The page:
Something stinks, and it’s not freshly cooked liver.
Realize “Red Dragon” was not made because producer Dino De Laurentiis felt he owed the fans of “The Silence of the Lambs” and “Hannibal” an introduction to Hannibal Lecter’s pre-Clarice days. Instead, “Red Dragon” is in theaters only because most moviegoers weren’t paying attention when it was released back in 1986 under the name “Manhunter” and starred Dennis Farina, Joan Allen and a bunch of other people who aren’t famous anymore. And when moviegoers aren’t paying attention, it’s easy to squeeze another few bucks out of them.
The plot of this half-eaten, rotting torso of a film is familiar to anybody who’s seen “The Silence of the Lambs.” An FBI agent seeks the help of hungry, hungry Hannibal – a brilliant psychiatrist who can work wonders in the kitchen – to catch a different kind of psycho before he kills again. Did I say “familiar”? Make that “identical.”
Ted Tally, who wrote the screenplay for both “Red Dragon” and “The Silence of the Lambs,” fails to evoke the suspense of the original. Anybody who’s seen a detective-chasing-psychopath movie before knows what’s going to happen. Furthermore, the characters are poorly developed, like the socially inept Norman Bates homage/rip-off killer, or his girlfriend Reba, who the audience is asked to pity apparently on the sole basis of her being blind.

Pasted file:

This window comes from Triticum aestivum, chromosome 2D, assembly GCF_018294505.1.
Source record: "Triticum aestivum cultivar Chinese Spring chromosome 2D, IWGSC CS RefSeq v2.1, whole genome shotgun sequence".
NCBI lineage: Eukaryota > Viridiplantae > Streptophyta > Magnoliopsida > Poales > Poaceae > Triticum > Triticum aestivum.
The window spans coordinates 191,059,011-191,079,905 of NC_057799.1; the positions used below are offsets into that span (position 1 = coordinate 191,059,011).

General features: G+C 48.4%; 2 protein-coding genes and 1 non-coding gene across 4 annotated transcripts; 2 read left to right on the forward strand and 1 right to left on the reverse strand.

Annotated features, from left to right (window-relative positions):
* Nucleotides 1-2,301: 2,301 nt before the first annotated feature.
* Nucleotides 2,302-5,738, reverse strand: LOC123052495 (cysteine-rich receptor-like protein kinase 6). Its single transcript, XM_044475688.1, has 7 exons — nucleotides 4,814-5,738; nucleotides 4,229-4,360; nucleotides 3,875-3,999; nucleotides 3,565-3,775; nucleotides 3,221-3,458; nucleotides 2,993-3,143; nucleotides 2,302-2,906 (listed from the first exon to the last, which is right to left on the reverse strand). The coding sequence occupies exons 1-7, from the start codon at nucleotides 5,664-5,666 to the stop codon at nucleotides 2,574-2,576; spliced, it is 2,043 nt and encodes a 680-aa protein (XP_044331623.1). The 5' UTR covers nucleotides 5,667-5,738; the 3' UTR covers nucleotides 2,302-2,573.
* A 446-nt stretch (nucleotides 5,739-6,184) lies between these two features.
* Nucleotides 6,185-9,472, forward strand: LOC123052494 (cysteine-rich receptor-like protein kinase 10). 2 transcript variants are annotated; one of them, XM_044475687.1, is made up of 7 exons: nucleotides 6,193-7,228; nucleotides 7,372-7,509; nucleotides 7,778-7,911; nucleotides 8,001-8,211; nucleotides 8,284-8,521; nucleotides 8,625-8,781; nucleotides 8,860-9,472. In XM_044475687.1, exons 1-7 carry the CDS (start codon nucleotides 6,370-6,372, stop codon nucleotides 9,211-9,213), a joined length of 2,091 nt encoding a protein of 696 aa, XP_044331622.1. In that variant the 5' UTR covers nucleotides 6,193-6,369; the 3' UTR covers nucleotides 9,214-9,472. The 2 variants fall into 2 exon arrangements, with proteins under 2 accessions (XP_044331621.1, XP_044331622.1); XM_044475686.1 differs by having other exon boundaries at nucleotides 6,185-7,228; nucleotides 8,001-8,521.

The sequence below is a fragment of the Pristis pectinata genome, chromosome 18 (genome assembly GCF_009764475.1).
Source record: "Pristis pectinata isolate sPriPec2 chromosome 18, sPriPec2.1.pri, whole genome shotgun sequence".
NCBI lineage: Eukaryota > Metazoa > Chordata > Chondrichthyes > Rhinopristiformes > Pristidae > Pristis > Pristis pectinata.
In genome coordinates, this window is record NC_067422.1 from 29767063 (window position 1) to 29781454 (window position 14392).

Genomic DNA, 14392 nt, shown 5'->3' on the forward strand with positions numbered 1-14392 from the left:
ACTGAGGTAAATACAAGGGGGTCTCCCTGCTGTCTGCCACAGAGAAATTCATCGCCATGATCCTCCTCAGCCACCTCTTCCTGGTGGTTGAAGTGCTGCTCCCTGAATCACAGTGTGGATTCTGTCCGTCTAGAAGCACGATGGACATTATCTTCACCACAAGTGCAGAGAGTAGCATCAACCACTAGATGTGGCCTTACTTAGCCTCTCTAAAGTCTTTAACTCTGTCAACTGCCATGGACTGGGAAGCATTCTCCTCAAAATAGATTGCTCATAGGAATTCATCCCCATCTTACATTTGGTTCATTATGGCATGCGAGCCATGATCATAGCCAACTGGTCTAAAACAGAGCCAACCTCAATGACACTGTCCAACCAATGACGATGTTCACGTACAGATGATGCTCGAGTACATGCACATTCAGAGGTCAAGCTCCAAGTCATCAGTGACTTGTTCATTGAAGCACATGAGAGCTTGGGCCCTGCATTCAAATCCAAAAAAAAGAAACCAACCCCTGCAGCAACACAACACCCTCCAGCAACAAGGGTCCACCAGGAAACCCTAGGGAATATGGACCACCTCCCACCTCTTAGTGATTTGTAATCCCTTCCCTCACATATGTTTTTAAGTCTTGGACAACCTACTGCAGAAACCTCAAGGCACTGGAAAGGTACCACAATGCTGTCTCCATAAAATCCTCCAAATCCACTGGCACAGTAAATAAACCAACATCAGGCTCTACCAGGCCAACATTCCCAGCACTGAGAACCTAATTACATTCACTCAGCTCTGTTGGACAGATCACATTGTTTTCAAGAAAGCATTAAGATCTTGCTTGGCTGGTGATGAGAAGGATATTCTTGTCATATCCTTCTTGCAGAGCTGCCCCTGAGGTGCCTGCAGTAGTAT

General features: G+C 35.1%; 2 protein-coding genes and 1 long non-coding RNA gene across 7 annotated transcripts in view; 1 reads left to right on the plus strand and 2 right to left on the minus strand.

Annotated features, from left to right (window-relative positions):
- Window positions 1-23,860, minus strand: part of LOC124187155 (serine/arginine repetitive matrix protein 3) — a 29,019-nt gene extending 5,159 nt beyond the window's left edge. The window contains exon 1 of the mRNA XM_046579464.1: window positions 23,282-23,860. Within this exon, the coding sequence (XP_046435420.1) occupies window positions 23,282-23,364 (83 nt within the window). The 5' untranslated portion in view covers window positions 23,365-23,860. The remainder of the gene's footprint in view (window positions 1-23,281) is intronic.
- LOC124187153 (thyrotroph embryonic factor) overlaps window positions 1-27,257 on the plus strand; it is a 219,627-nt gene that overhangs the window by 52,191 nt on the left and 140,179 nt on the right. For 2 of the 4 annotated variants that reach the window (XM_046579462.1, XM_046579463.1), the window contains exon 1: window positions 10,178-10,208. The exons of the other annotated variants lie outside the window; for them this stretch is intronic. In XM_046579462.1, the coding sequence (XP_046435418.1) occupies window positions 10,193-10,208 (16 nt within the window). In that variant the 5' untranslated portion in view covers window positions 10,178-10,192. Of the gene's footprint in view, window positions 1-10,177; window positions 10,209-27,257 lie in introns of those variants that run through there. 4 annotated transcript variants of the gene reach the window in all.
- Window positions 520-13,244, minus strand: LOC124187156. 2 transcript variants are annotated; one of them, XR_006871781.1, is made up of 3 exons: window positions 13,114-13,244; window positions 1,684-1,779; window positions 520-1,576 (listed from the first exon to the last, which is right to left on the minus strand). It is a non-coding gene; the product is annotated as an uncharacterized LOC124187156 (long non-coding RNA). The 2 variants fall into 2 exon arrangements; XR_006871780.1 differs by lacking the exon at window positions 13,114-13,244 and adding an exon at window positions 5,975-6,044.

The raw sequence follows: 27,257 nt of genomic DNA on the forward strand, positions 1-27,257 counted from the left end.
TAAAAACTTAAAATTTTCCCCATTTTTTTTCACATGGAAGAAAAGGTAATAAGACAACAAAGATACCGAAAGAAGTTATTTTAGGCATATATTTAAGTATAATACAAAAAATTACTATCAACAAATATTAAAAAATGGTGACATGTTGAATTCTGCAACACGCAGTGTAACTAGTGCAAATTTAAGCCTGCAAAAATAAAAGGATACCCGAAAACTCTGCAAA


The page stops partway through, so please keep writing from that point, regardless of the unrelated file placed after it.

“Dragon” also lacks the jaw-dropping shock value of the disappointing “Hannibal,” which at least subjected audiences to a man eating his own brains in lieu of a decent cinematic experience. The only scene in the film guaranteed to make the audience feel uncomfortable involves not the murder of whole families, but poor blind Reba going down on her psychopathic paramour.
The film’s greatest sin, however, lies in its reduction of Hannibal Lecter, once the image of unflinching evil, to the role of a joke cracking old fuddy-duddy. The audience sees Lecter in a flashback – with a ponytail, no less – gleefully serving friends the skillfully prepared entrails of a lousy flautist in a scene played more for laughs than for chills. Lecter even uses the word “oodles.” The transformation of Lecter into a smarmy antihero is unsettling at best. Anthony Hopkins should really think twice before the script for the fourth Hannibal outing has him spouting one liners like, “Nice to eat you.”
Edward Norton plays Will Graham, the FBI profiler trailing the killer, who is called the Tooth Fairy and likes to murder entire families and shove mirror shards in their eyes. Although the affable Norton has done great work in “Primal Fear,” “American History X” and “Fight Club,” his role in “Red Dragon” is under par. While he doesn’t embarrass himself like Hopkins, he instills his character with no memorable qualities save a dopey “aww, shucks” expression.
If you want to enjoy “Red Dragon,” remove your skullcap and eat the part of you brain that remembers seeing “The Silence of the Lambs,” “Hannibal” and every other movie that gave you the slightest twinge of suspense. You just might manage to force some surprise.